by David Sisler
I have a friend who, in another life (as he puts it) was a London pub crawler. When the legal hour for the last round had arrived, the publican would cry out, "Time, Gentlemen!" Whereupon the last of the beverage would be quaffed and the revelers would dispense to the streets.
At six o'clock on the evening of October 4th, someone from the National Parks Service told the leadership of Promise Keepers that their allotted time had expired. When the announcement came to disperse, 700,000 men began to pack out their trash. Washington, D.C. had laid on extra garbage collectors in anticipation of the Promise Keepers departure, but they were largely unneeded, as for the first time in history, a gathering on the Mall cleaned up after itself.
Bill McCartney may not have phrased it that way, but that may have been, and may still be, the theme of the Promise Keepers: "Clean Up After Yourself."
Instant analysis by pundits and prognosticators was the order of the day, and the day before, and the day after, so how do things look one month later? Have cracks appeared in the surface of the earth? Is the nation crumbling under the weight of the "religious right?" Or did the critics, whose bias and blinders allowed them to see in only one direction, miss the message they saw in action?
Missed by many was the fact that Promise Keepers volunteers had proposed making repairs at all 143 public schools in our nation's capital.
Over the years, a mayor had promised to fix the schools, along with D.C. Council members and school board officials. A retired general had been called in to run the schools, and he had promised to "put children first." The president of the United States and the Speaker of the House had promised to do something about deteriorating D.C. public schools.
But none of their official actions had amounted to anything like the demonstration put on by the Promise Keepers. And thanks to the judicial order of Judge Kaye K. Christian, it almost did not happen.
Judge Christian called for a detailed list of all planned volunteer repairs and when it was not forthcoming, the project was shifted to only one school — Taft Junior High School — which was closed last year by the emergency board of trustees for D.C. schools. Within a few hours, an eyesores was transformed into a finely manicured campus by 1500 men who kept their promise.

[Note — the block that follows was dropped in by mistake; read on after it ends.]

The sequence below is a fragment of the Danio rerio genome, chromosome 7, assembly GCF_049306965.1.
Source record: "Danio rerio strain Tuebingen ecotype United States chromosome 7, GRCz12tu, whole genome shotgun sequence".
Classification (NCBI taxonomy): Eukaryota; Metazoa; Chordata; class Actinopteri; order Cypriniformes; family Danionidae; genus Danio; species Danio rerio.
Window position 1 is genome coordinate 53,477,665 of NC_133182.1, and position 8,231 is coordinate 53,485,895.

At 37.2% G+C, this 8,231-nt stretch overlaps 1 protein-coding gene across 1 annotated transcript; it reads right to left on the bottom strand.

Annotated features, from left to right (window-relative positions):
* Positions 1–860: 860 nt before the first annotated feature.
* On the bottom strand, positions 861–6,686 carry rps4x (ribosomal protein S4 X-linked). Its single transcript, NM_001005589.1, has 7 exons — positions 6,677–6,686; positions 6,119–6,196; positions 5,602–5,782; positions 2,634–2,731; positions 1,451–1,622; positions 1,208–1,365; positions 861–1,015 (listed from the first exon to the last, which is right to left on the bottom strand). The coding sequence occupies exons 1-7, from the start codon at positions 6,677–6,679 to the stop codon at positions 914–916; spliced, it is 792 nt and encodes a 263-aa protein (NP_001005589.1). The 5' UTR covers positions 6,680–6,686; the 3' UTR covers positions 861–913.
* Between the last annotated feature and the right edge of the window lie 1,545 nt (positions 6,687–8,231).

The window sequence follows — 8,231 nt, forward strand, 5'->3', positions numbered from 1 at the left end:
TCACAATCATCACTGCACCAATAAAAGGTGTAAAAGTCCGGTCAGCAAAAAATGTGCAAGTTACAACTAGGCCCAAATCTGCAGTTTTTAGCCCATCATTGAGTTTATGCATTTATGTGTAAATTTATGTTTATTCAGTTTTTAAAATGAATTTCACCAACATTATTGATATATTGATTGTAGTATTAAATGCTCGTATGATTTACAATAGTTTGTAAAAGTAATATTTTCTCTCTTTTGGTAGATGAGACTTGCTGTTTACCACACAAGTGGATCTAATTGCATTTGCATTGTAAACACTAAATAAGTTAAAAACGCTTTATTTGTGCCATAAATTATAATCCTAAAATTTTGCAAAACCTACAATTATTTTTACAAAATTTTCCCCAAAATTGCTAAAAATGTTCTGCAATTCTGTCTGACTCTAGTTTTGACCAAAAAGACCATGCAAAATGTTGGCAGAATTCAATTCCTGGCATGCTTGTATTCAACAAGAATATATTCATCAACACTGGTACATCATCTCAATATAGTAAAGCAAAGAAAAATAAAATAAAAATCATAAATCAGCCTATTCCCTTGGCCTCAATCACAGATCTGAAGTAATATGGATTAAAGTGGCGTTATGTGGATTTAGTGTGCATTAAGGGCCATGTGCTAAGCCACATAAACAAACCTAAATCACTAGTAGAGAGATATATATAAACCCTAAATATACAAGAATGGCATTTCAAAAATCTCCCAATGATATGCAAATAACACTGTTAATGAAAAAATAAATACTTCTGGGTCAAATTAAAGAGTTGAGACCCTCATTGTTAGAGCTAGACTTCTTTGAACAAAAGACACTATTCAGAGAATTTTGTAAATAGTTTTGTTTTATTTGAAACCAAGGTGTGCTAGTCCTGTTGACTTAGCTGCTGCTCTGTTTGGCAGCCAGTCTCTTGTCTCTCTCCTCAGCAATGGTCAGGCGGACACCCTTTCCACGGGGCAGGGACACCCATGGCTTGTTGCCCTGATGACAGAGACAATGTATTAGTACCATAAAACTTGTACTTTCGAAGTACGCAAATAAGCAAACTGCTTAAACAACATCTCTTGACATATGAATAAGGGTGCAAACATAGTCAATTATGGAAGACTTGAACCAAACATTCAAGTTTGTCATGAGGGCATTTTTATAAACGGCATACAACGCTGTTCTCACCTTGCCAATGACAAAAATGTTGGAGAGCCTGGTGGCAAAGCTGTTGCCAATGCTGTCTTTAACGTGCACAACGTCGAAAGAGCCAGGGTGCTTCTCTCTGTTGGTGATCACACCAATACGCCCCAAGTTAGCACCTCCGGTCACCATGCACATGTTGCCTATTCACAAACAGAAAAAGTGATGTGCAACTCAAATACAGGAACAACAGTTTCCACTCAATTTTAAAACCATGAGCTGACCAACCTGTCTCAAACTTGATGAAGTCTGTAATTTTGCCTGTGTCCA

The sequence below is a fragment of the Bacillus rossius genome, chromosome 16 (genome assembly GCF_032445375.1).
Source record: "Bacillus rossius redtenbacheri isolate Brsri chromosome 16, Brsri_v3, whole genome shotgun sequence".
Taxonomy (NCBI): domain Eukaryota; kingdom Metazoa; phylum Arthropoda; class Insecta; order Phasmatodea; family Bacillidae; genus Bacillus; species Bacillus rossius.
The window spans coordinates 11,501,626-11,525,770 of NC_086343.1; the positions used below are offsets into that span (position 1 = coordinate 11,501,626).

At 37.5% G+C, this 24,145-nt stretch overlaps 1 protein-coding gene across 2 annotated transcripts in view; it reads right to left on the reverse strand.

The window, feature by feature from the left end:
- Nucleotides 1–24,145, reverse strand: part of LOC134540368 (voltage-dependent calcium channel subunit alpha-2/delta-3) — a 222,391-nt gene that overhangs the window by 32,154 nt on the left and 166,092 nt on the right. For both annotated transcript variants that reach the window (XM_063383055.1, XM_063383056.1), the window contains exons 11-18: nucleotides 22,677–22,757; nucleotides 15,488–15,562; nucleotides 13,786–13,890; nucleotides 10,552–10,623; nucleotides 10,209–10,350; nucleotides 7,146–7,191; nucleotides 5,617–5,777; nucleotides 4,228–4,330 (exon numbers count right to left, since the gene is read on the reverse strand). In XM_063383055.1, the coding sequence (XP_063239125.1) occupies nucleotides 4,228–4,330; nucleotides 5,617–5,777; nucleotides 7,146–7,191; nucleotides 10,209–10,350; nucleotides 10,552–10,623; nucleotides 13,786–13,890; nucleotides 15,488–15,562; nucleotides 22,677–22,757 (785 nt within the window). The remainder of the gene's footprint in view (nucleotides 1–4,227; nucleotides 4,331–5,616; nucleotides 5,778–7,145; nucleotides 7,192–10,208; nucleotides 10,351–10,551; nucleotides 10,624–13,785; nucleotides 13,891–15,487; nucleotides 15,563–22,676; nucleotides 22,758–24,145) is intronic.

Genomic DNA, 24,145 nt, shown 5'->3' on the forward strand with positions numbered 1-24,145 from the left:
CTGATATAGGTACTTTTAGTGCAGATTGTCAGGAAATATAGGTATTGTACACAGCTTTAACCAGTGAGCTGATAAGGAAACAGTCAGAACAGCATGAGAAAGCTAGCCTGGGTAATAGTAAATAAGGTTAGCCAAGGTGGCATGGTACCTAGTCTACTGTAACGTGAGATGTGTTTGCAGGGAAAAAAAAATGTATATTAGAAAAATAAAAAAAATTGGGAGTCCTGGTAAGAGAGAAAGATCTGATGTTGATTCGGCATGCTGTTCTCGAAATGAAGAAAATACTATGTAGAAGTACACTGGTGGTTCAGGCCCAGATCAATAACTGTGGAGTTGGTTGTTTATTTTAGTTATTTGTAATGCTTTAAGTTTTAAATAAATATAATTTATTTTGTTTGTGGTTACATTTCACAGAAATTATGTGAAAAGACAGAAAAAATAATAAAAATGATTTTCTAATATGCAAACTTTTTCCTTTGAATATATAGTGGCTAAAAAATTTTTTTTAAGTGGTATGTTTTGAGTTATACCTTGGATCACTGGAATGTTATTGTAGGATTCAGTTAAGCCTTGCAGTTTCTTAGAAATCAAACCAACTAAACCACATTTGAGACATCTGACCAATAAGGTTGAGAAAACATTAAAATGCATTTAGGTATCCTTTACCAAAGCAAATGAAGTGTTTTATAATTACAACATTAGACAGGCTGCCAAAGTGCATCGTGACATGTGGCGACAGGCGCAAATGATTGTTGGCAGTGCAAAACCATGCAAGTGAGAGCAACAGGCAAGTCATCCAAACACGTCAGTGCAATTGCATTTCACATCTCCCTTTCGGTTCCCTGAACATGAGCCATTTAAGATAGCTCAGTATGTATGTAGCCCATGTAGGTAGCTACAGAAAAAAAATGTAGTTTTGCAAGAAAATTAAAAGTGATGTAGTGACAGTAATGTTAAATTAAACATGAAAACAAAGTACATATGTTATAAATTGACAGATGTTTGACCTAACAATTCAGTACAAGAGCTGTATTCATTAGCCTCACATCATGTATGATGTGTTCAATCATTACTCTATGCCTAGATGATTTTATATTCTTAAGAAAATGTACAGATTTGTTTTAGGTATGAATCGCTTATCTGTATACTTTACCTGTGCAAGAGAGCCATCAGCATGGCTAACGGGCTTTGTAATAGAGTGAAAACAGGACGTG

Courtland Milloy, a writer for The Washington Post, said, "Those men worked with an enthusiasm that was astounding. You'd have thought that they were being paid in gold to get the place fixed up for a royal visit."
In large measure Milloy is correct. The Promise Keepers say they are preparing for a Royal Visit, and that from the King of Kings.
That is precisely why PK's critics are so critical — they do not understand that three- quarters of a million men could gather in the most political city in the world and have no agenda other than worshiping Almighty God and asking Him to bless again this nation which has already received so much from His hand.
The Washington Post asked Bill McCartney, "How many men will have to attend Stand in the Gap for you to consider it a success?"
McCartney replied, "Success is not going to be measured numerically. There's only one audience member as far as we're concerned, and that's Jesus Christ."
Promise Keepers are calling for men to resume their God-given roll as the head of the family, the priest of the home. When all of the debating has stopped — if it ever does — the clear word of Scripture is, God calls for wives to submit themselves to the leadership and protection and care of their husbands. When all of the debating has stopped — if it ever does — the clear word of Scripture is, husbands are called to love their wives, just as Jesus Christ loved His church. Never forget, Jesus died — willingly — for His church.
The concept of Biblical leadership that husbands are to demonstrate can only be understood within the confines of service. The picture of a Biblical leader is Jesus, a towel wrapped around his waist, dropping to his knees, washing the feet of His disciples. No other definition is accurate. That is the kind of husband that God's Word demands. That is the kind of husband that each wife deserves.
"Measure your words and live up to your words," Bill McCartney said. It may be so elementary as to be misunderstood, but to be a Promise Keeper, you have to keep your promises. Your first promise is to your God. The second promise is to your family. You gave your promise. Keep it.
Published in the Augusta Chronicle 11/1/97
Copyright 1997 by David Sisler. All Rights Reserved.
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